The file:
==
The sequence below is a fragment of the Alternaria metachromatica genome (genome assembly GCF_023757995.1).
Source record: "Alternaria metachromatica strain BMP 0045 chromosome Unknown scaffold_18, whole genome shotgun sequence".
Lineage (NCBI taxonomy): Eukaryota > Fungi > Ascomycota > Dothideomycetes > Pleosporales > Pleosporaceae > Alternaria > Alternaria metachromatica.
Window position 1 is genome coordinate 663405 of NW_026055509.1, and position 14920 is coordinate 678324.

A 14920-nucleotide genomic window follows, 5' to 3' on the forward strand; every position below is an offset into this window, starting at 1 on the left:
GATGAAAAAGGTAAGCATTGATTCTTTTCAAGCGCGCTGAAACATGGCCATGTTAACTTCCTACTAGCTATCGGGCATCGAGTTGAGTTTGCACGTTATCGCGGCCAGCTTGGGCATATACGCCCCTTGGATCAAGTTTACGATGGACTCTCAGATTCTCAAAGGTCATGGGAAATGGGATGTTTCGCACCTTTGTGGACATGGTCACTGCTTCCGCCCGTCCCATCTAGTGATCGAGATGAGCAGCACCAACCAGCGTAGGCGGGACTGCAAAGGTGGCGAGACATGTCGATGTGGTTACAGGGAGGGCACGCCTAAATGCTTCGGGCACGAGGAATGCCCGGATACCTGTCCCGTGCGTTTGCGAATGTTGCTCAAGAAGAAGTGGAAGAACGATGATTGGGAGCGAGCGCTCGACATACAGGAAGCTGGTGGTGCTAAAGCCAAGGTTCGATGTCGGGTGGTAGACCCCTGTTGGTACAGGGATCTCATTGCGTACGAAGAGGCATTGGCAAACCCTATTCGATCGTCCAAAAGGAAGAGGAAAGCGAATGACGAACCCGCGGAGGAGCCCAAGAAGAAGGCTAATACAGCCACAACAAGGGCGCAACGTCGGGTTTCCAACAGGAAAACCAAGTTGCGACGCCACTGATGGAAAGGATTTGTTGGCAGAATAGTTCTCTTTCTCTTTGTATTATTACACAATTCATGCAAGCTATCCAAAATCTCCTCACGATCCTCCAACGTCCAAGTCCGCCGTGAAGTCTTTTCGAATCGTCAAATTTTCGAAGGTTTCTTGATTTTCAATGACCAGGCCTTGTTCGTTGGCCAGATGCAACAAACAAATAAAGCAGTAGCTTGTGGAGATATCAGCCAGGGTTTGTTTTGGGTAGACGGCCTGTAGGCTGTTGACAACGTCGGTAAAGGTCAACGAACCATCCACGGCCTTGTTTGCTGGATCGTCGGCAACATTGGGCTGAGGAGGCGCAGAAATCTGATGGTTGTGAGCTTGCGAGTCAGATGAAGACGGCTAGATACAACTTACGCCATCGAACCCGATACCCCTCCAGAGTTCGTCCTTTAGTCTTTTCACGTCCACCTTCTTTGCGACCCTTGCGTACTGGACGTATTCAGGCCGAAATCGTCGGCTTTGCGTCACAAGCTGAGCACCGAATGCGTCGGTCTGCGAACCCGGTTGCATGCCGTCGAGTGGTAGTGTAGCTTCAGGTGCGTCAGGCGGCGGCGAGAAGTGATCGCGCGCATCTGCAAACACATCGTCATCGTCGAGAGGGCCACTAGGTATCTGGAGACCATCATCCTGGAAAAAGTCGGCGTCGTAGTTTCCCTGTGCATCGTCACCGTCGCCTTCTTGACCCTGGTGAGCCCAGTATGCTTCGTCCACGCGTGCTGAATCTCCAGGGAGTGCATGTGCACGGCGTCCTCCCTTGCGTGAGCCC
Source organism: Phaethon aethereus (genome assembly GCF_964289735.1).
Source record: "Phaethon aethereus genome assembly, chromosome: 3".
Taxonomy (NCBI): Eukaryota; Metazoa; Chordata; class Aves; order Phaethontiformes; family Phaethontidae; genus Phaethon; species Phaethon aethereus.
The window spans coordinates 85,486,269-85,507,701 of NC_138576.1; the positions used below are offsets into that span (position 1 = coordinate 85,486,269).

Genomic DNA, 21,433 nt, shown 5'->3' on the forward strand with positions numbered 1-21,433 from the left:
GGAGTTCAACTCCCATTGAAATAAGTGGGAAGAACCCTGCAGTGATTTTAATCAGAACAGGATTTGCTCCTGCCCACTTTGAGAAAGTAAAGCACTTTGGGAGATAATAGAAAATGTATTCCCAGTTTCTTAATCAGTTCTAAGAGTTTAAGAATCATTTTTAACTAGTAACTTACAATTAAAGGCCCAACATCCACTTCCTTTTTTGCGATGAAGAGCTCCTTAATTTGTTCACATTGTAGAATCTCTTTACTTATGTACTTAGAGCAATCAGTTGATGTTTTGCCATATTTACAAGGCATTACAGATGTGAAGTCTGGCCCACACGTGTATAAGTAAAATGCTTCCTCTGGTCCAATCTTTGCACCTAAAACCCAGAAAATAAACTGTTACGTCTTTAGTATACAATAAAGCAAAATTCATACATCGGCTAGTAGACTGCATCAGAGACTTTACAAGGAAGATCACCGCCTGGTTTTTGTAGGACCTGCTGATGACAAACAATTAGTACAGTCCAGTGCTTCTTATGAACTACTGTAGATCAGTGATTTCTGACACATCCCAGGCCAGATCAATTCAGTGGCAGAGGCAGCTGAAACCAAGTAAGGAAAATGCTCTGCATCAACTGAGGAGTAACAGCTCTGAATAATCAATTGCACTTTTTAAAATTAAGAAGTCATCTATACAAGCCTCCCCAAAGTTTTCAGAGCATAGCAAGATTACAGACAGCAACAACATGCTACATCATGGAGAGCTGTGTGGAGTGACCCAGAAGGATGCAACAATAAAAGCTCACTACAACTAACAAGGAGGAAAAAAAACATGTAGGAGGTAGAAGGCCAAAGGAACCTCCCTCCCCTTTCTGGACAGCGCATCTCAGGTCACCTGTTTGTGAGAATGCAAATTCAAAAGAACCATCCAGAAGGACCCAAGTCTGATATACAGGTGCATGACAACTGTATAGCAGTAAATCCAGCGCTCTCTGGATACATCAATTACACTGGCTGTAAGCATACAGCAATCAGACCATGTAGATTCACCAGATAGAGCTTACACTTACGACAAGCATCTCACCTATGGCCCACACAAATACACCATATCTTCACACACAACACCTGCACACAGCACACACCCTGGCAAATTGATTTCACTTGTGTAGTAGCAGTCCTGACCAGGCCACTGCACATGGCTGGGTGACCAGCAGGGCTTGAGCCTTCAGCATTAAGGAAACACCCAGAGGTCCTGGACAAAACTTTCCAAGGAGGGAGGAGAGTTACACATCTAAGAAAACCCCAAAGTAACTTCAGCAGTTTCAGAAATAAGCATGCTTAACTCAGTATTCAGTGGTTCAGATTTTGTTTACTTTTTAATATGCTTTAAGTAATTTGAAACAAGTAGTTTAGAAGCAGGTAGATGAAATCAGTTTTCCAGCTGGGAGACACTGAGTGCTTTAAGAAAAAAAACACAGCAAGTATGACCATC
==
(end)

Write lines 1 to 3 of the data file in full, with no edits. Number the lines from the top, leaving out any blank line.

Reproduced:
The sequence below is a fragment of the Alternaria metachromatica genome (genome assembly GCF_023757995.1).
Source record: "Alternaria metachromatica strain BMP 0045 chromosome Unknown scaffold_18, whole genome shotgun sequence".
Lineage (NCBI taxonomy): Eukaryota > Fungi > Ascomycota > Dothideomycetes > Pleosporales > Pleosporaceae > Alternaria > Alternaria metachromatica.